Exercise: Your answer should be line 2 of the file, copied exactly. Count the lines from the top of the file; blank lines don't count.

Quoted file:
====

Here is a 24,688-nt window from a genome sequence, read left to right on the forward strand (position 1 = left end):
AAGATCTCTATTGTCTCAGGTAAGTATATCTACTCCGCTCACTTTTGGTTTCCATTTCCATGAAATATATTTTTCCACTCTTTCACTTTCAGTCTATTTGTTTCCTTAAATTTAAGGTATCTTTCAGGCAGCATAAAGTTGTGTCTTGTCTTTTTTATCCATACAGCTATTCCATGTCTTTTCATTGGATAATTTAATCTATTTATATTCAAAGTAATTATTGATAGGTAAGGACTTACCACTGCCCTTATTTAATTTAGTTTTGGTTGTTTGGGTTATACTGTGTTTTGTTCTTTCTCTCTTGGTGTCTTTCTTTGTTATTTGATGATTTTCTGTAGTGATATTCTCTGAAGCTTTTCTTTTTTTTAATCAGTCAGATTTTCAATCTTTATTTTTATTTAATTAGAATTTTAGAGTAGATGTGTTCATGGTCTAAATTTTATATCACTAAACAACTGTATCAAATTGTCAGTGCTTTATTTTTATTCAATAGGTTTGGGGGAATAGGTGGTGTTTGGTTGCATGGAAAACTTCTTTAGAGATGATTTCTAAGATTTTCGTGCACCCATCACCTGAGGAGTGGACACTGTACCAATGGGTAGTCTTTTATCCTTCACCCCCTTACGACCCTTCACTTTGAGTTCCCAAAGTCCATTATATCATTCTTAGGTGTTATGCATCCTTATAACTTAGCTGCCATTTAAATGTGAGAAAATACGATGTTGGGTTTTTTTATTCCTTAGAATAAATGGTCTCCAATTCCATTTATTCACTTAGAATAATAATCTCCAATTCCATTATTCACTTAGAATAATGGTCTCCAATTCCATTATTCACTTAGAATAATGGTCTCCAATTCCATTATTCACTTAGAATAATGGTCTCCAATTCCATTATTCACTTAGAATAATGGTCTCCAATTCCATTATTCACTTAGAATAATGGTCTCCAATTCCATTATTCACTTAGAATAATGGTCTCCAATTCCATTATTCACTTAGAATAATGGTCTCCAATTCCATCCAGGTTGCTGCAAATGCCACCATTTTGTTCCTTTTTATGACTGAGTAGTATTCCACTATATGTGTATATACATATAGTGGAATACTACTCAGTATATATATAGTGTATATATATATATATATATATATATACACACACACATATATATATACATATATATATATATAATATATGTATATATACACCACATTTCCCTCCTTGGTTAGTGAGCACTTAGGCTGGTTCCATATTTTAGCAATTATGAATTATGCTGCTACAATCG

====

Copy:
AAGATCTCTATTGTCTCAGGTAAGTATATCTACTCCGCTCACTTTTGGTTTCCATTTCCATGAAATATATTTTTCCACTCTTTCACTTTCAGTCTATTTGTTTCCTTAAATTTAAGGTATCTTTCAGGCAGCATAAAGTTGTGTCTTGTCTTTTTTATCCATACAGCTATTCCATGTCTTTTCATTGGATAATTTAATCTATTTATATTCAAAGTAATTATTGATAGGTAAGGACTTACCACTGCCCTTATTTAATTTAGTTTTGGTTGTTTGGGTTATACTGTGTTTTGTTCTTTCTCTCTTGGTGTCTTTCTTTGTTATTTGATGATTTTCTGTAGTGATATTCTCTGAAGCTTTTCTTTTTTTTAATCAGTCAGATTTTCAATCTTTATTTTTATTTAATTAGAATTTTAGAGTAGATGTGTTCATGGTCTAAATTTTATATCACTAAACAACTGTATCAAATTGTCAGTGCTTTATTTTTATTCAATAGGTTTGGGGGAATAGGTGGTGTTTGGTTGCATGGAAAACTTCTTTAGAGATGATTTCTAAGATTTTCGTGCACCCATCACCTGAGGAGTGGACACTGTACCAATGGGTAGTCTTTTATCCTTCACCCCCTTACGACCCTTCACTTTGAGTTCCCAAAGTCCATTATATCATTCTTAGGTGTTATGCATCCTTATAACTTAGCTGCCATTTAAATGTGAGAAAATACGATGTTGGGTTTTTTTATTCCTTAGAATAAATGGTCTCCAATTCCATTTATTCACTTAGAATAATAATCTCCAATTCCATTATTCACTTAGAATAATGGTCTCCAATTCCATTATTCACTTAGAATAATGGTCTCCAATTCCATTATTCACTTAGAATAATGGTCTCCAATTCCATTATTCACTTAGAATAATGGTCTCCAATTCCATTATTCACTTAGAATAATGGTCTCCAATTCCATTATTCACTTAGAATAATGGTCTCCAATTCCATTATTCACTTAGAATAATGGTCTCCAATTCCATCCAGGTTGCTGCAAATGCCACCATTTTGTTCCTTTTTATGACTGAGTAGTATTCCACTATATGTGTATATACATATAGTGGAATACTACTCAGTATATATATAGTGTATATATATATATATATATATATATACACACACACATATATATATACATATATATATATATAATATATGTATATATACACCACATTTCCCTCCTTGGTTAGTGAGCACTTAGGCTGGTTCCATATTTTAGCAATTATGAATTATGCTGCTACAATCG